- Jennifer Green
This suspenseful action film gets bogged down by some convoluted character motives, but the formula works, and Pataky is credible as a Die Hard-style hero.
Interceptor should serve as a calling card for Spain-born Pataky, of Fast & Furious fame, who's been circling Hollywood leading lady roles for decades.
The movie is strongest on the action front, with a perfectly claustrophobic mid-sea setting and well-choreographed fights.
There are also memorable moments confirming villain Kessel's instability, like when he draws a sad face with his finger in fresh blood. Other characters, like Shah and Beaver (Aaron Glenane), feel more like simplistic representations of ideas -- i.e. Beaver's screen-saver of a blond woman with a machine gun in front of an American flag.
They're an example of script tries but struggles to go deep.
Lots of big ideas are thrown around in this Australian co-production about capitalism, American exceptionalism, immigration, the American dream, and more. But none of them really explain the terrorists' motives and why they're fine with nuking 12 different densely populated metropolitan areas.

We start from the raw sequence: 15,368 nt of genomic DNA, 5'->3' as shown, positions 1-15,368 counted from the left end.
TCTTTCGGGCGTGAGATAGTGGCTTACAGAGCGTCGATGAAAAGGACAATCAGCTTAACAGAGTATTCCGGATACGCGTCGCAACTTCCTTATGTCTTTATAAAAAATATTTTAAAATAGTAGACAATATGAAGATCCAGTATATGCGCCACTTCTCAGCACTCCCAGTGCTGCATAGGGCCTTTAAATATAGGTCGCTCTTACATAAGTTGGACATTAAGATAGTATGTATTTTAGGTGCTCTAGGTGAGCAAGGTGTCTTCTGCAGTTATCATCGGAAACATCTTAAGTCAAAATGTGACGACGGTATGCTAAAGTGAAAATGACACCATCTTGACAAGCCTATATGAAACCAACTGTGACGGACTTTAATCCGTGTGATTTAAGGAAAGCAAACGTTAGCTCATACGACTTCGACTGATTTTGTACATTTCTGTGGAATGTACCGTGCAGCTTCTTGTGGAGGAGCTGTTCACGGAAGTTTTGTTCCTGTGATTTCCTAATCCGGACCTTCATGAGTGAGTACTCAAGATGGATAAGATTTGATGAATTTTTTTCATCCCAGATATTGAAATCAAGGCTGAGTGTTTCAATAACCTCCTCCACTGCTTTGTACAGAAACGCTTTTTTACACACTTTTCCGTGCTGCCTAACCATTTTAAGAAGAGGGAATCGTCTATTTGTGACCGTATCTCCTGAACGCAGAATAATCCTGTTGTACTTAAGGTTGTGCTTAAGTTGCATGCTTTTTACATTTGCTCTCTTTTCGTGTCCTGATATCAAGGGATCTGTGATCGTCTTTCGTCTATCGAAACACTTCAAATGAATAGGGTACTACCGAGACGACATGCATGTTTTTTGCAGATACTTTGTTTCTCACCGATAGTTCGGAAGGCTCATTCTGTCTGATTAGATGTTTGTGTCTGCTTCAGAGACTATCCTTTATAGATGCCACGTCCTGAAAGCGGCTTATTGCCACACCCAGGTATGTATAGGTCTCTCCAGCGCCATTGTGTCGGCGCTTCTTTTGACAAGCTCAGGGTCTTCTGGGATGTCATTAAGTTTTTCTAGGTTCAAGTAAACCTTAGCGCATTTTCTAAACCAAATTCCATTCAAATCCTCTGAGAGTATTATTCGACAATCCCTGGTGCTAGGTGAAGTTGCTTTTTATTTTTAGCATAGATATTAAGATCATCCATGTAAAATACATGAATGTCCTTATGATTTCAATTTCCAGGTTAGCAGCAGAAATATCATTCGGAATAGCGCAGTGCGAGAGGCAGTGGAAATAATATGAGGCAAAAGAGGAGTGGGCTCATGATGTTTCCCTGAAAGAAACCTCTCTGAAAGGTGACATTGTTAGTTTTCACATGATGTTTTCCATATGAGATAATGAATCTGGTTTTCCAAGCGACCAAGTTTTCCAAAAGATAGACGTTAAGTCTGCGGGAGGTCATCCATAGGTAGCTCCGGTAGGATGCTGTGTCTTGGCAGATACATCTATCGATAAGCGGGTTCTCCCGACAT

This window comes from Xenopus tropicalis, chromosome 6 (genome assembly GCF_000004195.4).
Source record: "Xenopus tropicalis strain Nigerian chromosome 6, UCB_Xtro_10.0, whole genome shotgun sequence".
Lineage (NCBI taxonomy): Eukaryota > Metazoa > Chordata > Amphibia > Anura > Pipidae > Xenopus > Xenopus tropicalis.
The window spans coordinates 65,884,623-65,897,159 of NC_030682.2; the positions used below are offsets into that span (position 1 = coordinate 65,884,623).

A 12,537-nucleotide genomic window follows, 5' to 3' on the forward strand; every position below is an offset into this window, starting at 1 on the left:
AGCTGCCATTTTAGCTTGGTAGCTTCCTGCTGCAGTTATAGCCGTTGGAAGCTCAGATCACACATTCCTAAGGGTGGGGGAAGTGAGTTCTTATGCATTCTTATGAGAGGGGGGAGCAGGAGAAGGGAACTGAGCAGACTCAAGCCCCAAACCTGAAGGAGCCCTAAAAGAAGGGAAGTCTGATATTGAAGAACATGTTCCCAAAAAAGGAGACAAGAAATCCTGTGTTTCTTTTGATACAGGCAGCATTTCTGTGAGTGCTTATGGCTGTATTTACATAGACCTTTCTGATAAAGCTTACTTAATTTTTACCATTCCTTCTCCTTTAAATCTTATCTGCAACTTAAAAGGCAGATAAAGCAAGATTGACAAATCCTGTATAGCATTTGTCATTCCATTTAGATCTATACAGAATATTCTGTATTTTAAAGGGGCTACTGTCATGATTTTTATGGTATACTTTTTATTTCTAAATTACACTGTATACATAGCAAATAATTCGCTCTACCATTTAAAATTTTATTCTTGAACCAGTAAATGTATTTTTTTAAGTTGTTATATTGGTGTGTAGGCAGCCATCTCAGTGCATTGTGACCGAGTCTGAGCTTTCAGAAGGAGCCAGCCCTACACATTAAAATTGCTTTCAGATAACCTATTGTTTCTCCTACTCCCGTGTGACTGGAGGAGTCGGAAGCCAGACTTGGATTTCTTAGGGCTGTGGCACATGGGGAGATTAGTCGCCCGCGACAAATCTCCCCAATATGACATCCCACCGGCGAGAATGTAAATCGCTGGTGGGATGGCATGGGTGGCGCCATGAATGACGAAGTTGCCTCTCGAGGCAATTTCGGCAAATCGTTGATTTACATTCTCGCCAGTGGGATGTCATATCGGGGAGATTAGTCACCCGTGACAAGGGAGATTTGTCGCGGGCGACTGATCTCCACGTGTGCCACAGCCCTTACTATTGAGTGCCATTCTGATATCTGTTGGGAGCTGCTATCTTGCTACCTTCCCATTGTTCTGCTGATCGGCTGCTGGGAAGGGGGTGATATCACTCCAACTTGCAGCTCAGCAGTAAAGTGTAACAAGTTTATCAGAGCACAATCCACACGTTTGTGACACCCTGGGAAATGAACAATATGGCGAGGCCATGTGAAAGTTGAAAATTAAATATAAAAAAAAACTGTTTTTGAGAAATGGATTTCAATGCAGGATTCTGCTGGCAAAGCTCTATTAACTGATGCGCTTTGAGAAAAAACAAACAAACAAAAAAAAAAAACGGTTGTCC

Instead, they come off sounding a bit like a first-year college student who's just discovered that he disagrees with his parents' worldview.
An uncredited role by Pataky's real-life husband, Chris Hemsworth, could have been worked into the storyline better to make it less conspicuously gratuitous.
Read the full review at Common Sense Media.
Images courtesy of Netflix.